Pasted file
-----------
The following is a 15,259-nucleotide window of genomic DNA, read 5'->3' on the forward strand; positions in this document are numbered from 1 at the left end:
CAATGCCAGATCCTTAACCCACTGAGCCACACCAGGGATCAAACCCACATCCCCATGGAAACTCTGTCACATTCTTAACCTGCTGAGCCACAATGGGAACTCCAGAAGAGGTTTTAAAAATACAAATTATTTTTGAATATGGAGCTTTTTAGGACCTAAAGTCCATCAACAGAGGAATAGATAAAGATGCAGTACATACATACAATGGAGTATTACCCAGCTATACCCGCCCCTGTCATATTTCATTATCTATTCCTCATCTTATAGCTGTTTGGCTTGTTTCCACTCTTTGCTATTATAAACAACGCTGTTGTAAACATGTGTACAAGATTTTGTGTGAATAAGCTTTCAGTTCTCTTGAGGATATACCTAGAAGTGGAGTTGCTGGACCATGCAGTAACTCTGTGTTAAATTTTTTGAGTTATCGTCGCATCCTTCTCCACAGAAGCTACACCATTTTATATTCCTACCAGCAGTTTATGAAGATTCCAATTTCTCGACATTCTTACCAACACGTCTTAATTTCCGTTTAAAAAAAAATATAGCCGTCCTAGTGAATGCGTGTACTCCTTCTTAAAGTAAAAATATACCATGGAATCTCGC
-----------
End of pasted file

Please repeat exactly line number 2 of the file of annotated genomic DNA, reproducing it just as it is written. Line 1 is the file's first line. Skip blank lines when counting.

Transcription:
CAATGCCAGATCCTTAACCCACTGAGCCACACCAGGGATCAAACCCACATCCCCATGGAAACTCTGTCACATTCTTAACCTGCTGAGCCACAATGGGAACTCCAGAAGAGGTTTTAAAAATACAAATTATTTTTGAATATGGAGCTTTTTAGGACCTAAAGTCCATCAACAGAGGAATAGATAAAGATGCAGTACATACATACAATGGAGTATTACCCAGCTATACCCGCCCCTGTCATATTTCATTATCTATTCCTCATCTTATAGCTGTTTGGCTTGTTTCCACTCTTTGCTATTATAAACAACGCTGTTGTAAACATGTGTACAAGATTTTGTGTGAATAAGCTTTCAGTTCTCTTGAGGATATACCTAGAAGTGGAGTTGCTGGACCATGCAGTAACTCTGTGTTAAATTTTTTGAGTTATCGTCGCATCCTTCTCCACAGAAGCTACACCATTTTATATTCCTACCAGCAGTTTATGAAGATTCCAATTTCTCGACATTCTTACCAACACGTCTTAATTTCCGTTTAAAAAAAAATATAGCCGTCCTAGTGAATGCGTGTACTCCTTCTTAAAGTAAAAATATACCATGGAATCTCGC